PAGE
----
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Hoffmann, R. A wiki for the life sciences where authorship matters. Nature Genetics (2008)

The isthmic organizer signal FGF8 is required for cell survival in the prospective midbrain and cerebellum.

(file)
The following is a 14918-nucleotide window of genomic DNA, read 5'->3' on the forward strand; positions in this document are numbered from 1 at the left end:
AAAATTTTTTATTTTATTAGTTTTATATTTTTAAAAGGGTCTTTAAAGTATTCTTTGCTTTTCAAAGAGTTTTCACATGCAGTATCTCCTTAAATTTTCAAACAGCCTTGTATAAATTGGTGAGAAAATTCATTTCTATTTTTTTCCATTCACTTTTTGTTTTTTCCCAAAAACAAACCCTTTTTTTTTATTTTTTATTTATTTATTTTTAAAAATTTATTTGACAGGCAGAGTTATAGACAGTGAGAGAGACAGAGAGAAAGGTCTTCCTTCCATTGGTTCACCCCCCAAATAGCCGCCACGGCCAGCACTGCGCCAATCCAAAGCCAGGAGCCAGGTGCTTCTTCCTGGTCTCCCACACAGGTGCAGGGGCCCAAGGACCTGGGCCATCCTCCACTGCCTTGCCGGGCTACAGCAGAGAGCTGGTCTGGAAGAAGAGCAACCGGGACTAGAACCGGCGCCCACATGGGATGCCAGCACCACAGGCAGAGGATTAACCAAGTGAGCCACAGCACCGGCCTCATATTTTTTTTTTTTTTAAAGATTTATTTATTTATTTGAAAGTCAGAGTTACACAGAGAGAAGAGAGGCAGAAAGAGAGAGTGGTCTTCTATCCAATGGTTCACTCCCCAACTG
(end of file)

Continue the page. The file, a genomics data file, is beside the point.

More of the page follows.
Numerous studies have demonstrated that the midbrain and cerebellum develop from a region of the early neural tube comprising two distinct territories known as the mesencephalon (mes) and rostral metencephalon (met; rhombomere 1), respectively. Development of the mes and met is thought to be regulated by molecules produced by a signaling center, termed the isthmic organizer (IsO), which is localized at the boundary between them. FGF8 and WNT1 have been implicated as key components of IsO signaling activity, and previous studies have shown that in Wnt1(-/-) embryos, the mes/met is deleted by the 30 somite stage ( approximately E10) (McMahon, A. P. and Bradley, A. (1990) Cell 62, 1073-1085). We have studied the function of FGF8 in mouse mes/met development using a conditional gene inactivation approach. In our mutant embryos, Fgf8 expression was transiently detected, but then was eliminated in the mes/met by the 10 somite stage ( approximately E8.75). This resulted in a failure to maintain expression of Wnt1 as well as Fgf17, Fgf18, and Gbx2 in the mes/met at early somite stages, and in the absence of the midbrain and cerebellum at E17. 5. We show that a major cause of the deletion of these structures is ectopic cell death in the mes/met between the 7 and 30 somite stages. Interestingly, we found that the prospective midbrain was deleted at an earlier stage than the prospective cerebellum. We observed a remarkably similar pattern of cell death in Wnt1 null homozygotes, and also detected ectopic mes/met cell death in En1 null homozygotes. Our data show that Fgf8 is part of a complex gene regulatory network that is essential for cell survival in the mes/met.[1]


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